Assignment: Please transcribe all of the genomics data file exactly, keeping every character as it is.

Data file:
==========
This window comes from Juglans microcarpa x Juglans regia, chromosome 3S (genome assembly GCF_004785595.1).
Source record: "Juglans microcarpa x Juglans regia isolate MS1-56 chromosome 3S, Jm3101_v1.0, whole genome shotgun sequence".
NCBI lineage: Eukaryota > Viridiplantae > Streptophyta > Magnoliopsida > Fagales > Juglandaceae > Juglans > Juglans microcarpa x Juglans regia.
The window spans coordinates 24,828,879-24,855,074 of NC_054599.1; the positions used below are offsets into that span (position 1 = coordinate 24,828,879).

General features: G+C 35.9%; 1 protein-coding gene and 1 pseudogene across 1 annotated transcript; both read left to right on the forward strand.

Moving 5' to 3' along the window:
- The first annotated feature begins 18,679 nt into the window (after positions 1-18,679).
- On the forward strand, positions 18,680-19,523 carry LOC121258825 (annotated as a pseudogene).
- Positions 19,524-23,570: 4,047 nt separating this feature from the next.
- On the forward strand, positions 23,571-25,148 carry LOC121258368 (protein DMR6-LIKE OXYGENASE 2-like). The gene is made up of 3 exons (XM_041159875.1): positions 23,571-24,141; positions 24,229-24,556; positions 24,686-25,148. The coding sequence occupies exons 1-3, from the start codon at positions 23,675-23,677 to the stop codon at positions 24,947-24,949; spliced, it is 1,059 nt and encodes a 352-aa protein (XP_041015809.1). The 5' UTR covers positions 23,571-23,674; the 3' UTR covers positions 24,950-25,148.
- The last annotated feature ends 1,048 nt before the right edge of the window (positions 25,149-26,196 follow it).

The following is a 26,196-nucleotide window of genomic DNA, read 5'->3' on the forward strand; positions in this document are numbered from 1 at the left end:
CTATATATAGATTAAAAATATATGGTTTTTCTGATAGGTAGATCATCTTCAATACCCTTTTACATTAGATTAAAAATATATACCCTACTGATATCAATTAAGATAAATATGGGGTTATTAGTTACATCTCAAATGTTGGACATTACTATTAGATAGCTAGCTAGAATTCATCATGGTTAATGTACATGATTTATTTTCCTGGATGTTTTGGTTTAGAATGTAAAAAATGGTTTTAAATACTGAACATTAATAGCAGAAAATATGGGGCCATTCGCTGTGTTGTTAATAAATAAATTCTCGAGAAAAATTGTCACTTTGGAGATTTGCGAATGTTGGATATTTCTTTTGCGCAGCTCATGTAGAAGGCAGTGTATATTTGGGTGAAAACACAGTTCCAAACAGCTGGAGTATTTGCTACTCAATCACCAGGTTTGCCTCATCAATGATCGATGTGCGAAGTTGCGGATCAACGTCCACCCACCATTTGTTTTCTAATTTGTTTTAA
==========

This window comes from Juglans microcarpa x Juglans regia, chromosome 3S (genome assembly GCF_004785595.1).
Source record: "Juglans microcarpa x Juglans regia isolate MS1-56 chromosome 3S, Jm3101_v1.0, whole genome shotgun sequence".
NCBI lineage: Eukaryota > Viridiplantae > Streptophyta > Magnoliopsida > Fagales > Juglandaceae > Juglans > Juglans microcarpa x Juglans regia.
The window spans coordinates 24,828,879-24,855,074 of NC_054599.1; the positions used below are offsets into that span (position 1 = coordinate 24,828,879).

General features: G+C 35.9%; 1 protein-coding gene and 1 pseudogene across 1 annotated transcript; both read left to right on the forward strand.

Moving 5' to 3' along the window:
- The first annotated feature begins 18,679 nt into the window (after positions 1-18,679).
- On the forward strand, positions 18,680-19,523 carry LOC121258825 (annotated as a pseudogene).
- Positions 19,524-23,570: 4,047 nt separating this feature from the next.
- On the forward strand, positions 23,571-25,148 carry LOC121258368 (protein DMR6-LIKE OXYGENASE 2-like). The gene is made up of 3 exons (XM_041159875.1): positions 23,571-24,141; positions 24,229-24,556; positions 24,686-25,148. The coding sequence occupies exons 1-3, from the start codon at positions 23,675-23,677 to the stop codon at positions 24,947-24,949; spliced, it is 1,059 nt and encodes a 352-aa protein (XP_041015809.1). The 5' UTR covers positions 23,571-23,674; the 3' UTR covers positions 24,950-25,148.
- The last annotated feature ends 1,048 nt before the right edge of the window (positions 25,149-26,196 follow it).

The following is a 26,196-nucleotide window of genomic DNA, read 5'->3' on the forward strand; positions in this document are numbered from 1 at the left end:
CTATATATAGATTAAAAATATATGGTTTTTCTGATAGGTAGATCATCTTCAATACCCTTTTACATTAGATTAAAAATATATACCCTACTGATATCAATTAAGATAAATATGGGGTTATTAGTTACATCTCAAATGTTGGACATTACTATTAGATAGCTAGCTAGAATTCATCATGGTTAATGTACATGATTTATTTTCCTGGATGTTTTGGTTTAGAATGTAAAAAATGGTTTTAAATACTGAACATTAATAGCAGAAAATATGGGGCCATTCGCTGTGTTGTTAATAAATAAATTCTCGAGAAAAATTGTCACTTTGGAGATTTGCGAATGTTGGATATTTCTTTTGCGCAGCTCATGTAGAAGGCAGTGTATATTTGGGTGAAAACACAGTTCCAAACAGCTGGAGTATTTGCTACTCAATCACCAGGTTTGCCTCATCAATGATCGATGTGCGAAGTTGCGGATCAACGTCCACCCACCATTTGTTTTCTAATTTGTTTTAA